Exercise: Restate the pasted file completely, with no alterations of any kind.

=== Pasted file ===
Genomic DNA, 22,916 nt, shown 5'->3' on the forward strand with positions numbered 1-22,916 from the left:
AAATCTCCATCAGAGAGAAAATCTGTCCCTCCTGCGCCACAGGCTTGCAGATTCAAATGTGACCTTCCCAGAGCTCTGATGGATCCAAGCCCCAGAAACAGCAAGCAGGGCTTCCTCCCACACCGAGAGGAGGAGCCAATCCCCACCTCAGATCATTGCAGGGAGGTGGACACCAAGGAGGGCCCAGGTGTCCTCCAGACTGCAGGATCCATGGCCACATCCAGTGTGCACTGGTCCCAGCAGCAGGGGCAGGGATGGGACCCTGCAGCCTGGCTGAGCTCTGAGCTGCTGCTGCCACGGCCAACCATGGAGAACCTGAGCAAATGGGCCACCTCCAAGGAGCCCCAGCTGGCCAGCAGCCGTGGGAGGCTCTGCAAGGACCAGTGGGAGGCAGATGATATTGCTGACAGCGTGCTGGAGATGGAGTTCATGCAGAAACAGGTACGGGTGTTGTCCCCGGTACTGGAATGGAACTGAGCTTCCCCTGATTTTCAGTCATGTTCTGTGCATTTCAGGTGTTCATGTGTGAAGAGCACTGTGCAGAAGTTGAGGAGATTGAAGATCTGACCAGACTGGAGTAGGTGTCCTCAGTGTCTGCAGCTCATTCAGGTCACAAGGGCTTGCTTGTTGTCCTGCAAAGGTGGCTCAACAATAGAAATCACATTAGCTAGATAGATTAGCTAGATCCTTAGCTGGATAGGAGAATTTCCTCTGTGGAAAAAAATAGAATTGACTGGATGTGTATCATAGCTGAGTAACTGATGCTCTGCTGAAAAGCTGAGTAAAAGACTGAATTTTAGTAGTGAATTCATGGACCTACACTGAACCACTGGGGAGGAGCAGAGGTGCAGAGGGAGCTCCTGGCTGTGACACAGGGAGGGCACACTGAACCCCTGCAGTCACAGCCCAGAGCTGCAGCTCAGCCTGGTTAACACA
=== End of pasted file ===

Genomic DNA, 22,916 nt, shown 5'->3' on the forward strand with positions numbered 1-22,916 from the left:
AAATCTCCATCAGAGAGAAAATCTGTCCCTCCTGCGCCACAGGCTTGCAGATTCAAATGTGACCTTCCCAGAGCTCTGATGGATCCAAGCCCCAGAAACAGCAAGCAGGGCTTCCTCCCACACCGAGAGGAGGAGCCAATCCCCACCTCAGATCATTGCAGGGAGGTGGACACCAAGGAGGGCCCAGGTGTCCTCCAGACTGCAGGATCCATGGCCACATCCAGTGTGCACTGGTCCCAGCAGCAGGGGCAGGGATGGGACCCTGCAGCCTGGCTGAGCTCTGAGCTGCTGCTGCCACGGCCAACCATGGAGAACCTGAGCAAATGGGCCACCTCCAAGGAGCCCCAGCTGGCCAGCAGCCGTGGGAGGCTCTGCAAGGACCAGTGGGAGGCAGATGATATTGCTGACAGCGTGCTGGAGATGGAGTTCATGCAGAAACAGGTACGGGTGTTGTCCCCGGTACTGGAATGGAACTGAGCTTCCCCTGATTTTCAGTCATGTTCTGTGCATTTCAGGTGTTCATGTGTGAAGAGCACTGTGCAGAAGTTGAGGAGATTGAAGATCTGACCAGACTGGAGTAGGTGTCCTCAGTGTCTGCAGCTCATTCAGGTCACAAGGGCTTGCTTGTTGTCCTGCAAAGGTGGCTCAACAATAGAAATCACATTAGCTAGATAGATTAGCTAGATCCTTAGCTGGATAGGAGAATTTCCTCTGTGGAAAAAAATAGAATTGACTGGATGTGTATCATAGCTGAGTAACTGATGCTCTGCTGAAAAGCTGAGTAAAAGACTGAATTTTAGTAGTGAATTCATGGACCTACACTGAACCACTGGGGAGGAGCAGAGGTGCAGAGGGAGCTCCTGGCTGTGACACAGGGAGGGCACACTGAACCCCTGCAGTCACAGCCCAGAGCTGCAGCTCAGCCTGGTTAACACA